Listening to God includes reading the Bible—one of the clearest ways we have to hear God’s voice speaking to us. If we read Scripture with a mind and a heart that is listening for His personality, His presence and His encouragement on the page, we will hear Him. We will get to know who He is as we read about how Jesus responded to the disciples; we will encounter His passion as we read about how He cared for the sick and hurting.
We can also listen to God by asking Him to speak to us. While it may not be through a lightning bolt or an angelic encounter, God does communicate with His children. He has given us His Holy Spirit to live inside of us, and Jesus speaks of the Holy Spirit’s role in our lives:
When the Spirit of truth comes, he will guide you into all the truth, for he will not speak on his own authority, but whatever he hears he will speak, and he will declare to you the things that are to come. He will glorify me, for he will take what is mine and declare it to you. All that the Father has is mine; therefore I said that he will take what is mine and declare it to you. (John 16:13-15)
Acts of Love and Sacrifice
Earthly relationships that are rooted in trust are the ones built over time, through honest communication and with acts of love and service. This is why spouses make promises at the altar to stay faithful “in sickness and in health, for richer or poorer”—because it is a choice to stay and serve and sacrifice when the going gets tough. The same is true in our relationship with God—but not in the way we might think.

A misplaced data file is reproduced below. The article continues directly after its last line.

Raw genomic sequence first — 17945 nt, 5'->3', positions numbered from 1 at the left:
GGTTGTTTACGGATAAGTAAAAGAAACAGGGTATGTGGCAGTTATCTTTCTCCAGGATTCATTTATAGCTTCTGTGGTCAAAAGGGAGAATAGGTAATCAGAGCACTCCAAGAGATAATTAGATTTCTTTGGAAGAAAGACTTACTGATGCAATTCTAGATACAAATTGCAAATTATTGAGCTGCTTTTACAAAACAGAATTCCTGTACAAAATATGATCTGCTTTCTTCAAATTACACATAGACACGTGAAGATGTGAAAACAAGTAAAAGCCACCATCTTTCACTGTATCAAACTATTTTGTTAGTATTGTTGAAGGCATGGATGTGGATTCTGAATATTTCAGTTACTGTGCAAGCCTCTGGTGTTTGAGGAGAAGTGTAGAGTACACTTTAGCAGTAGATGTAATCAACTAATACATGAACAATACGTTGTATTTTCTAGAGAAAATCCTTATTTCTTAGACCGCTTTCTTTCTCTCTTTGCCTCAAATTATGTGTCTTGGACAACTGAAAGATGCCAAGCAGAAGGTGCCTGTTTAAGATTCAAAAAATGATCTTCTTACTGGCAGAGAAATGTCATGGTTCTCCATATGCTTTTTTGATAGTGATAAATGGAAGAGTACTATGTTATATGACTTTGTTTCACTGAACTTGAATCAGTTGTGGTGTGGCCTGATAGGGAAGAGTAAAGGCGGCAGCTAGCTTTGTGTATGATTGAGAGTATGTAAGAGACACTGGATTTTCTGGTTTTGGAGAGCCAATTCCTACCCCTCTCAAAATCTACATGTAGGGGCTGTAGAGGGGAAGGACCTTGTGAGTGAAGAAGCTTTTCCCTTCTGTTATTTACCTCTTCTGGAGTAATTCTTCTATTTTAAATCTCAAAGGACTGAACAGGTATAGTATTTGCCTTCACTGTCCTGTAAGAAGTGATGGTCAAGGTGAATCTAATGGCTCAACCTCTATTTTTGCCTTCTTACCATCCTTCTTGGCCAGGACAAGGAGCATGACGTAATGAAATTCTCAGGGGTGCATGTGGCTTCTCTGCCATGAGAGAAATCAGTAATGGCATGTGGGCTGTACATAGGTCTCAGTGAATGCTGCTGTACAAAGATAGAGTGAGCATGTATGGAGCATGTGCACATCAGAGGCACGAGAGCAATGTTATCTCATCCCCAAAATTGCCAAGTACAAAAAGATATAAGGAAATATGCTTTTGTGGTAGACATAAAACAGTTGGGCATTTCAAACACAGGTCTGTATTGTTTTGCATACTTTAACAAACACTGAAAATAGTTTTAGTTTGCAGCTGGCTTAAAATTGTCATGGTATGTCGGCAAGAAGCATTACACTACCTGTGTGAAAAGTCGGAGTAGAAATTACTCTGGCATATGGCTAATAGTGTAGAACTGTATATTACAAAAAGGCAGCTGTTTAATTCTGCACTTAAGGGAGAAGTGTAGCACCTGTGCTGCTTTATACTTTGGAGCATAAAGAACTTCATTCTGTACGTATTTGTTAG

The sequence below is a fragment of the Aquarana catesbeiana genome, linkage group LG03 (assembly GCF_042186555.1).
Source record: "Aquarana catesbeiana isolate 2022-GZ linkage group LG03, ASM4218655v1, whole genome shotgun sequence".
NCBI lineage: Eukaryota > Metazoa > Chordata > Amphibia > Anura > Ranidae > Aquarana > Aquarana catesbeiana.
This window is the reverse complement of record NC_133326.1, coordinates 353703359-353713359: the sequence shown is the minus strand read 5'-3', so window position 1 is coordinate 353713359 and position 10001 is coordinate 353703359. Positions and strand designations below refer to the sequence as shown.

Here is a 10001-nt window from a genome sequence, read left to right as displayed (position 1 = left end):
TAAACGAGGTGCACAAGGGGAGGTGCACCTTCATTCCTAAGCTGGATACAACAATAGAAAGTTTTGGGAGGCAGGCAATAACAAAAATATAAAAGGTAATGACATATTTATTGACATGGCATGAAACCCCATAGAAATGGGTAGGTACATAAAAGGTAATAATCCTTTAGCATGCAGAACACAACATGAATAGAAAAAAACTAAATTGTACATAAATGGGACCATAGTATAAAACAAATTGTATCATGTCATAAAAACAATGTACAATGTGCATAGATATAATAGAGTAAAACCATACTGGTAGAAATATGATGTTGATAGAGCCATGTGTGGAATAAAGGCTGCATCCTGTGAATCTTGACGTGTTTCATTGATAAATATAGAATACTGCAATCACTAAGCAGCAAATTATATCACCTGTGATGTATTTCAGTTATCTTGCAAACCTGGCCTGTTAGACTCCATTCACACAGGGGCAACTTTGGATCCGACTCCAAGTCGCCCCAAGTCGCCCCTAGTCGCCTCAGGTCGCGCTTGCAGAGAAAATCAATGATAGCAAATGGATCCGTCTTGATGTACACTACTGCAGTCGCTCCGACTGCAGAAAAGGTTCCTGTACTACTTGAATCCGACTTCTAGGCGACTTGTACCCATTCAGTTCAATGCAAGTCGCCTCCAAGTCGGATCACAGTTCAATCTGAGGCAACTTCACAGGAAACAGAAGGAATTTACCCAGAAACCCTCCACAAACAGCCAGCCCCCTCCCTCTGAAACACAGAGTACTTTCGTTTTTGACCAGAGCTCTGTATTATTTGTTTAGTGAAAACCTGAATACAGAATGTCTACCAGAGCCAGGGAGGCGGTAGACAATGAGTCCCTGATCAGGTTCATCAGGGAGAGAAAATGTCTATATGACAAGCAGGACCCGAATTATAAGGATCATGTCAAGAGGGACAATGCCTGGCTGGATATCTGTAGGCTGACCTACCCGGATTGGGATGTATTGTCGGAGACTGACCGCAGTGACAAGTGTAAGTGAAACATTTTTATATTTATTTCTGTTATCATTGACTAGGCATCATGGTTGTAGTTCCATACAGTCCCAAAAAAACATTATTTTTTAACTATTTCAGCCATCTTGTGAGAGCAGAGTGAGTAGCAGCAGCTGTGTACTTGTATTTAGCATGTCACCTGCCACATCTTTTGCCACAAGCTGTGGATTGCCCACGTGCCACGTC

Unlike earthly relationships, where mutual sacrifice and acts of love are needed to keep a relationship healthy, our relationship with God is built solely on His love and His sacrifice. When Christ allowed the nails to be pummeled into His hands and feet—when He endured the horror of death on a cross—His was the ultimate and only act of love and sacrifice that was needed. He did all that is necessary for us to “have a relationship” with God by becoming the sacrifice for sin, and now the way to relationship with God is open and available for any who desire it.
We don’t have to sacrifice for God in order for Him to love us. We don’t have to do a certain number of good works in order to know God. We cannot earn our way into relationship with Him. But, as in any healthy relationship, when we truly love someone, we desire to pour our affection out on that person. How do we do this with God? There are many ways. We can love God outwardly by serving others, by giving generously, and through the daily choice to love Him and obey His commands.
Although relationship with God will look different from every other relationship in our lives, there is no other relationship that matters as deeply or shapes us as fully. As we seek to build a relationship with him through intentional time together, meaningful communication, and acts of service, we will find that he is already reaching out to us in love (1 John 4:19).